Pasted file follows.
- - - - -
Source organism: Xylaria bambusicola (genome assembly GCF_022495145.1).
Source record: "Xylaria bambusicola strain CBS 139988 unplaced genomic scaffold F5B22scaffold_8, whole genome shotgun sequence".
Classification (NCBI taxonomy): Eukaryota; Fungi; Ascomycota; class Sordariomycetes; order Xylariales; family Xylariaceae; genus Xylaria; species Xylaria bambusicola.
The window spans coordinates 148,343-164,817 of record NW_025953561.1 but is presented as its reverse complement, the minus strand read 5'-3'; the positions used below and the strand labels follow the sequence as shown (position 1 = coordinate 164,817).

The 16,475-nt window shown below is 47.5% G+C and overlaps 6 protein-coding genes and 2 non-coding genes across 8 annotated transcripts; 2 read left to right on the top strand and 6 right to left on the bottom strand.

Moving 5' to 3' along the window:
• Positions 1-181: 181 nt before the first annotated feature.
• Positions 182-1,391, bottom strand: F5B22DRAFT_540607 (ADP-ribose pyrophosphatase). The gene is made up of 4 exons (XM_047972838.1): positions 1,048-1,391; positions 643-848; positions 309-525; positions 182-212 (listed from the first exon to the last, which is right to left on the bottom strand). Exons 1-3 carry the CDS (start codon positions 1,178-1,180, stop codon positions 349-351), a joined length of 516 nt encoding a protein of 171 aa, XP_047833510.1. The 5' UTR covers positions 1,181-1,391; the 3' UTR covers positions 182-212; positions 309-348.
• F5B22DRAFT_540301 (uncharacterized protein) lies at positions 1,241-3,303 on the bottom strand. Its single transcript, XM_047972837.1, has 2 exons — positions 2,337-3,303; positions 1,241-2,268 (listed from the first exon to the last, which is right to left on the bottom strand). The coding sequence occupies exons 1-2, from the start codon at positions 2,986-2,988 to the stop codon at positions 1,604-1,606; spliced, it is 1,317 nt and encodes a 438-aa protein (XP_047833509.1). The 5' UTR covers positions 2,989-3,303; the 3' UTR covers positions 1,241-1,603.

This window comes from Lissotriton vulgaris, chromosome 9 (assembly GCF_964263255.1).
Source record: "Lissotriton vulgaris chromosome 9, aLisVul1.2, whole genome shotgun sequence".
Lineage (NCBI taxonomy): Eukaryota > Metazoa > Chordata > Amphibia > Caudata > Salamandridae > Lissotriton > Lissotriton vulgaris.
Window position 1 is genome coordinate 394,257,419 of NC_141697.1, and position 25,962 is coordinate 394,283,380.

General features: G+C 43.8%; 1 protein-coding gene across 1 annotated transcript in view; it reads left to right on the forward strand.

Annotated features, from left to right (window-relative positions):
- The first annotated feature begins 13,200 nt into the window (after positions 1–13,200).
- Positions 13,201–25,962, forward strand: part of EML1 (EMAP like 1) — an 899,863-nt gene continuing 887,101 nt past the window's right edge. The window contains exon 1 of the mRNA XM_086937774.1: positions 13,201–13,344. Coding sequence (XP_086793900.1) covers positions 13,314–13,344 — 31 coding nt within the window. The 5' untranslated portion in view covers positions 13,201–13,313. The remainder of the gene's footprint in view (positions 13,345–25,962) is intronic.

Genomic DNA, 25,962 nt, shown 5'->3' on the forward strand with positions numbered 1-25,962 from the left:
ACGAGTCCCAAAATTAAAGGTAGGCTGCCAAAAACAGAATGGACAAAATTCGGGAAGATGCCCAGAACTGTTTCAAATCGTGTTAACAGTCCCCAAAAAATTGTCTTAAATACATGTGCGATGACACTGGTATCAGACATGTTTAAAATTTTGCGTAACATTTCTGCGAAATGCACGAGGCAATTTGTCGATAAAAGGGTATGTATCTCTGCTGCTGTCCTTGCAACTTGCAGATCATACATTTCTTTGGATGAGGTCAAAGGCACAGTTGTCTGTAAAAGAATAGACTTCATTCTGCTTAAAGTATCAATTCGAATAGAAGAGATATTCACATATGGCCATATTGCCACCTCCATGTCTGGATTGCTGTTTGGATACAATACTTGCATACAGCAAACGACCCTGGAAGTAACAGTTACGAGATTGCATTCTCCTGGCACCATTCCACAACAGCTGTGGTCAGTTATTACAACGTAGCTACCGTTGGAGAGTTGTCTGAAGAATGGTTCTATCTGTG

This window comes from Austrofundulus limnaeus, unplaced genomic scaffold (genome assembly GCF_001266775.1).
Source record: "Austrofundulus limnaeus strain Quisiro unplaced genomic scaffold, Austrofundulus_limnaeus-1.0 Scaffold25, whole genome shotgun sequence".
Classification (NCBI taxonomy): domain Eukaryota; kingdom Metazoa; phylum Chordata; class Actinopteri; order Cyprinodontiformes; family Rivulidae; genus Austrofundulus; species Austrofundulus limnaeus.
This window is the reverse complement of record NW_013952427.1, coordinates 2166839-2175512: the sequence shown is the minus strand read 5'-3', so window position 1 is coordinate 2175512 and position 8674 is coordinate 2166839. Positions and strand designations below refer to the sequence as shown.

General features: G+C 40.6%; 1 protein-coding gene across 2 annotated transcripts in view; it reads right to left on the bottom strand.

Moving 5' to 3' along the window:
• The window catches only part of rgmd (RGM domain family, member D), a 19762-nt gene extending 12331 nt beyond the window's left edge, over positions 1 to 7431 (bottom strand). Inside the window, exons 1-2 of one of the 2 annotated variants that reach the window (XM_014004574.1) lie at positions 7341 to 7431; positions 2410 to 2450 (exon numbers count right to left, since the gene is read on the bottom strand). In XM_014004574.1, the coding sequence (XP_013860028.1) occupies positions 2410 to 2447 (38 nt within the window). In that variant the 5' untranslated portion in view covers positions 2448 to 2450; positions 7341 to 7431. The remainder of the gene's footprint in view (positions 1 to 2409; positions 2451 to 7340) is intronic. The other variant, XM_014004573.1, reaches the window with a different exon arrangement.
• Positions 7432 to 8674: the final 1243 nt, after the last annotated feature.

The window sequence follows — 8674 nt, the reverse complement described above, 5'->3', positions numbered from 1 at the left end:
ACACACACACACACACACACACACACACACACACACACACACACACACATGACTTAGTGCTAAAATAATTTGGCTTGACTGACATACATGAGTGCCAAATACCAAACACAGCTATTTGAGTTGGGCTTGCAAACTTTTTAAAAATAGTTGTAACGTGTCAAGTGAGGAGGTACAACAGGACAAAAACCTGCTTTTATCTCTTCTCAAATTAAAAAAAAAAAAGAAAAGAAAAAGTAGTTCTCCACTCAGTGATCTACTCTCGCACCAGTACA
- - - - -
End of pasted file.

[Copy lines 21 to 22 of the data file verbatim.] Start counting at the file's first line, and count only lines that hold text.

Source record: "Austrofundulus limnaeus strain Quisiro unplaced genomic scaffold, Austrofundulus_limnaeus-1.0 Scaffold25, whole genome shotgun sequence".
Classification (NCBI taxonomy): domain Eukaryota; kingdom Metazoa; phylum Chordata; class Actinopteri; order Cyprinodontiformes; family Rivulidae; genus Austrofundulus; species Austrofundulus limnaeus.